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Earth Sangha seeks part-time office manager

Want to put your office skills to work protecting forests and meadows? The Earth Sangha seeks a part-time Office Manager to support their office. The Office Manager will be responsible for the various day-to-day tasks that make a small nonprofit run. These tasks include, but aren’t limited to: database management (Filemaker), data entry (Excel), mailings (stuffing envelopes and labeling), basic accounting (Quickbooks), invoicing, updating their email list, event preparation, and answering phones. The Office Manager will be based at the Earth Sangha office (5101 Backlick Road, Suite I, Annandale VA 22003) with occasional work at the Wild Plant Nursery (6100 Cloud Drive, Springfield VA  22150).
No relevant degree/certification necessary, but candidates should have a strong interest in conservation, public service, and have experience in office administration. Candidates must be highly-organized, self-directed, and have good communication and interpersonal skills. $15 per hour to start. For more details see www.earthsangha.org/staff.

Earth Sangha fall open house and native plant sale

Wild Plant Nursery
6100 Cloud Drive, Springfield VA
Sunday, 22 September 2019
10am – 2pm
Click here for the Wild Plant Nursery Species List.

The Fall is really the best time to visit the Earth Sangha nursery. In the Spring, plants are still emerging from winter dormancy, and so they cannot offer as many species. The Fall, as experienced gardeners know, is also the best time to plant! Trees, shrubs, and perennials like the cooler weather and greater rainfall lets them establish robust roots. Late blooming annuals can make great additions to your garden, and many will “volunteer” from seed next year.

All plant sale proceeds go toward local parkland restoration. Last fall, customers helped them raise over $15,600 for local parkland restoration!
Choose from over 275 local-ecotype native species and help them fund the restoration of our area’s native flora.

If you’re interested in volunteering at the sale please email Katherine Isaacson at kisaacson@earthsangha.org. There will be a morning shift (9:45 to Noon) and an afternoon shift (Noon to 2:30).

Earth Sangha workdays all summer

Join Earth Sangha on Sundays, Mondays, and Thursdays for regular nursery workdays. Volunteers can help with weeding, preparing pots, sowing seeds, and transplanting. Please wear shoes that can get muddy and bring your own water.

Contact Matt Bright if you have questions about the schedule: For safety reasons, we may have to cancel volunteer workdays and nursery hours on short notice because of inclement weather. If you have any questions about scheduling at the nursery call or text Matt Bright at 703 859 2951.

Where: The Nursery is in Springfield, Virginia, in Franconia Park, which lies just south of the Beltway, and just east of the Beltway’s intersection with Routes 95 and 395. The address to our entrance is 6100 Cloud Drive. Access is from Franconia Road (644). From Franconia, turn north on Thomas Drive, less than half a mile east of the 395/95 intersection. There is a traffic light at Thomas. From Thomas, turn right onto Meriwether Lane. Turn left onto Cloud Drive. Please park in the parking lot at the bottom of the entrance road, then walk down the dirt road along the community gardens. Our nursery lies beyond the community gardens.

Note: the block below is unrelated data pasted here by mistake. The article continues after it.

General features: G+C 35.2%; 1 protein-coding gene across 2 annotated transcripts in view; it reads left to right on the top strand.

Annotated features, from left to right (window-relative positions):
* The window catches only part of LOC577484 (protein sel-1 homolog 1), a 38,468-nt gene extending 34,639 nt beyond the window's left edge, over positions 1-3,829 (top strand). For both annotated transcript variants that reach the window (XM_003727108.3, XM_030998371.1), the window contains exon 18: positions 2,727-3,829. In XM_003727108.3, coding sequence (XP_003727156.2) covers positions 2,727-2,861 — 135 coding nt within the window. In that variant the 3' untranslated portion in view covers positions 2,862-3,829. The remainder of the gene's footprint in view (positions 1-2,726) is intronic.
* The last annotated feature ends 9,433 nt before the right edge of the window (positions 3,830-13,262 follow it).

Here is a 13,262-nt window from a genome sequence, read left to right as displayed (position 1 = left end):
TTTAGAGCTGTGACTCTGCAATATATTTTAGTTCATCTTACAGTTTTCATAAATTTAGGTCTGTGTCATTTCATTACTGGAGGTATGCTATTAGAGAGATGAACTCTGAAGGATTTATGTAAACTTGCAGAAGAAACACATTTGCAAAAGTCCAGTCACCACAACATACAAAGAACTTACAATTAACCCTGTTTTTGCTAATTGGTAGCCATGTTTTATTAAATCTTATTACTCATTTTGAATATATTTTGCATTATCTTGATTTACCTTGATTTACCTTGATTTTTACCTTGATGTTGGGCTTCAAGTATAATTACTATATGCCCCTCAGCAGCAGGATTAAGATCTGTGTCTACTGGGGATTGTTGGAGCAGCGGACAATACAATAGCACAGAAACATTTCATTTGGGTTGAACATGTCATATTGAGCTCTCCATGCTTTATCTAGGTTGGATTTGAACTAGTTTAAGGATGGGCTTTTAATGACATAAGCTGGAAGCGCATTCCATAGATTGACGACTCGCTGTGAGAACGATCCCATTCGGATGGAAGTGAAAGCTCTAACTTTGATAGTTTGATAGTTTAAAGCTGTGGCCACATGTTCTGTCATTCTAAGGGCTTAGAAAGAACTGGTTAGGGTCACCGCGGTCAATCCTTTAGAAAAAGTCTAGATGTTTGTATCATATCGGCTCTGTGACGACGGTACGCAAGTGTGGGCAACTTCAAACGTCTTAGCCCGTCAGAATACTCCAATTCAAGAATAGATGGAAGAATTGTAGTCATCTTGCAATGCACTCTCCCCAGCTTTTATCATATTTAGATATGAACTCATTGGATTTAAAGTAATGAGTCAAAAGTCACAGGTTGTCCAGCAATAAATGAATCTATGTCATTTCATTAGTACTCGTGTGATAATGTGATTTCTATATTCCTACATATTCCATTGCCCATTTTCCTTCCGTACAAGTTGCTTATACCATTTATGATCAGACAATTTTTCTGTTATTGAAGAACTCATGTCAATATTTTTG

Contact: Matt Bright (mbright@earthsangha.org or 703-859-2951)

If we work together, we can be a true force for nature

Cathy Ledec

If variety really is the spice of life, my work with Fairfax Master Naturalists is a tasty dish indeed. I engage with many projects throughout the year: as the president of the Friends of Huntley Meadows Park, the chair of the Fairfax County Tree Commission, as an Invasive Management Area site leader and Resource Management Volunteer for the Fairfax County Park Authority, Audubon-at-Home Ambassador, and as President of the Pavilions at Huntington Metro Community Association.

Mt. Vernon Government Center before our project

One of the most rewarding projects has been establishing a Natural Landscaping Demonstration project at the Mount Vernon Governmental Center, in Alexandria, Virginia. I attend meetings at this Fairfax County building frequently, and observed that the landscaping around the building had no variety, included mostly turf grass, and lacked blooming plants. The center needed some TLC! When I mentioned my observations and thoughts to Mount Vernon District Supervisor Dan Storck, he was enthusiastic. So I marshaled resources and my network and went to work.

Next steps towards implementation included preparing a planting plan, with drawings of the landscaping beds; and researching and preparing plant lists. I consulted with fellow Fairfax Master Naturalist (FMN) Betsy Martin, who is also an Audubon-at-Home Ambassador and very knowledgeable about native plants. Betsy provided great guidance on low-impact ways to establish the mulched planting beds. These methods included covering the large areas of turf grass with cardboard or newspaper and covering with 3-4 inches of mulch.